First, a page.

The Islamic State, or ISIS, has recruited tens of thousands of people to its cause, mostly through social media. What has made the group’s online propaganda so successful, and what can be done to combat it?
To find answers, a team of researchers led by Columbia political scientist Tamar Mitts ’17GSAS recently turned to big data, analyzing the impact that some twenty-six thousand ISIS recruitment messages had on the attitudes of more than two hundred thousand of the group’s Twitter followers over a two-year period. Specifically, the researchers sought to identify characteristics of ISIS video and audio messages that succeeded in pushing followers further down the path of radicalization — as shown by the levels of enthusiasm people expressed for ISIS before and after encountering certain posts.
“Knowing what kinds of extremist propaganda resonate with people is crucial for designing effective counter-messaging,” says Mitts, an assistant professor at the School of International and Public Affairs and a member of Columbia’s Data Science Institute. “But until now, no one had examined this issue in a rigorous manner.”
Her team’s findings are powerful and surprising. The data set reveals, for example, that videos of beheadings and other atrocities were unpopular with all but the group’s most fanatical supporters. Instead, the vast majority of ISIS’s Twitter followers were inspired by propaganda emphasizing the personal benefits that people could supposedly enjoy by joining the group — benefits like getting a free home in the caliphate, finding a spouse, and feeling camaraderie with fellow fighters. Every time ISIS released messages extolling such “material, spiritual, and social” perks of jihadism, the researchers write, the Internet lit up with tweets declaring people’s intentions to join the group.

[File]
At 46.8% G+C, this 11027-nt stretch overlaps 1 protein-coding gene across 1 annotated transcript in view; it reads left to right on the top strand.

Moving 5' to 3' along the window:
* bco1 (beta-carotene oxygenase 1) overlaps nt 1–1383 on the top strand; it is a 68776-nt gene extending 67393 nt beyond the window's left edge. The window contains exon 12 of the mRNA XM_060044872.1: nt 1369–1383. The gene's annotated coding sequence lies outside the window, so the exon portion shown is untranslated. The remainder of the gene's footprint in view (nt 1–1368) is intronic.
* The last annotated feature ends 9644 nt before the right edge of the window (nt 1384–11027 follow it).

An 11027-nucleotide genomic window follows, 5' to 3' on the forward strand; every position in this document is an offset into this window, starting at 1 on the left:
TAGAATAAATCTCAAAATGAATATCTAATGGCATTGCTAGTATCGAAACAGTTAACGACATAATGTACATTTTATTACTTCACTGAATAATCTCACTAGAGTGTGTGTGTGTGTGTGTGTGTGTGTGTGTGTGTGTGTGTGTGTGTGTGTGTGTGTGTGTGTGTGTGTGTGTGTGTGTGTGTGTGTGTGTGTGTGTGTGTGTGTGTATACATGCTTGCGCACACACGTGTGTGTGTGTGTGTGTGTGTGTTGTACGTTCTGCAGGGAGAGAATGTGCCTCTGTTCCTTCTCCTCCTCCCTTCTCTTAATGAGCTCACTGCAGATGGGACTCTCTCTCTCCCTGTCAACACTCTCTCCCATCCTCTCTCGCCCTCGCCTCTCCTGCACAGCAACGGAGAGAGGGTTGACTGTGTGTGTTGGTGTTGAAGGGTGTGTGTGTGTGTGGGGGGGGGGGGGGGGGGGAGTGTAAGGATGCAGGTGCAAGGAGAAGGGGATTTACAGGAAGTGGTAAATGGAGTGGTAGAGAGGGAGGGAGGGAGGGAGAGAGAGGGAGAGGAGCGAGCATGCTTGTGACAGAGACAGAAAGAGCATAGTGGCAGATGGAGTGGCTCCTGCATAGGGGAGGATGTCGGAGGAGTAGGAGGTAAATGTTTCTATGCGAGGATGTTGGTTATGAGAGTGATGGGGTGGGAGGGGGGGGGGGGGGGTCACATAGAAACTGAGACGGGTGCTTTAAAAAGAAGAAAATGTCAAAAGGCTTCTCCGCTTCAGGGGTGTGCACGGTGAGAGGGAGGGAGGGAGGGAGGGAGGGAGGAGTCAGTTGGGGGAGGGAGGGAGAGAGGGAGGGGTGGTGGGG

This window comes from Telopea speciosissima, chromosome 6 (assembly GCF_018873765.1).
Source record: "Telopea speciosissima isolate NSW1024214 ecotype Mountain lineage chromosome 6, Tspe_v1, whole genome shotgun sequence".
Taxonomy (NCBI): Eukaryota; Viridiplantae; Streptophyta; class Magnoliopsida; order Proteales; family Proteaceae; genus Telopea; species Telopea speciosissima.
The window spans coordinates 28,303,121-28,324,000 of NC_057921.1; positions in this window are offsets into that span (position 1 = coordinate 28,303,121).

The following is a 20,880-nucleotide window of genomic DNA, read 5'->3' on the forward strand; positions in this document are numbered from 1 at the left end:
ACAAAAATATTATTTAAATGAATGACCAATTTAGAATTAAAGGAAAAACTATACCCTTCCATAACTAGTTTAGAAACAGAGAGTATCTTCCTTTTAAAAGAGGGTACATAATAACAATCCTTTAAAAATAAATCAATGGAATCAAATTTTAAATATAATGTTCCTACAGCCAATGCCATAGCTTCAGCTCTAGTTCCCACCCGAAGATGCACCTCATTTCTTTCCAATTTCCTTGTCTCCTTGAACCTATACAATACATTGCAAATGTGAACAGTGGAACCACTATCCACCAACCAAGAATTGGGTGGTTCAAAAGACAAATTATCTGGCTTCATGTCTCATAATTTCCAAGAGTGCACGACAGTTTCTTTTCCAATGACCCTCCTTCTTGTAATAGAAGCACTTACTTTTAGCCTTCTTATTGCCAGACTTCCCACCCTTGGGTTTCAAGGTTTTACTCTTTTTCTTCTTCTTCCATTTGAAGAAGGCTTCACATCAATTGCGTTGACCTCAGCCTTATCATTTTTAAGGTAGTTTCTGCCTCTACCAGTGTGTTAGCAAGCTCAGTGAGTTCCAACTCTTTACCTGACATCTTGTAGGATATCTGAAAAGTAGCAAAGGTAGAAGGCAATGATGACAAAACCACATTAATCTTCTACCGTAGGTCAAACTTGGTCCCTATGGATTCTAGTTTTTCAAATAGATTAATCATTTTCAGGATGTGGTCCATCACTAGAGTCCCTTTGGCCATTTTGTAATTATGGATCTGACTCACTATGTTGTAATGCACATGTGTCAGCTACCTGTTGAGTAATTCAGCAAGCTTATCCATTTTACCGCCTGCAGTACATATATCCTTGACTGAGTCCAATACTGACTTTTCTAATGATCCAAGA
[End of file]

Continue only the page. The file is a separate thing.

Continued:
“You could consider this ISIS’s version of ‘positive messaging,’” Mitts says. “It spoke to people’s basic needs rather than any hunger for violence.”
Mitts says her research has implications for combating radical rhetoric both online and offline. She points out that while Internet companies have become more adept at rapidly identifying and removing violent content from their sites, they have struggled to detect other types of extremist propaganda in a timely manner. That is because the image-recognition software the companies use to spot dangerous content is better equipped to identify scenes of graphic violence featuring images of knives, guns, blood, flames, or military fatigues.
“The nonviolent propaganda gets taken down eventually, but not before lots of people have already seen it,” she says. “This is a big problem, because the nonviolent content is feeding ISIS’s pipeline of new recruits. Internet companies need to figure out a way to detect it faster, either by developing better AI programs or hiring more human censors.”
At the same time, Mitts says, people involved in community-based outreach efforts to combat extremism ought to speak frankly to vulnerable young people about the falsehoods ISIS peddles about the daily lives of recruits.
“Ample media reports show that life for ISIS members isn’t anything like what the group promises it will be,” she says. “Young people need to hear the truth so they don’t end up making irreparable mistakes out of desperation.”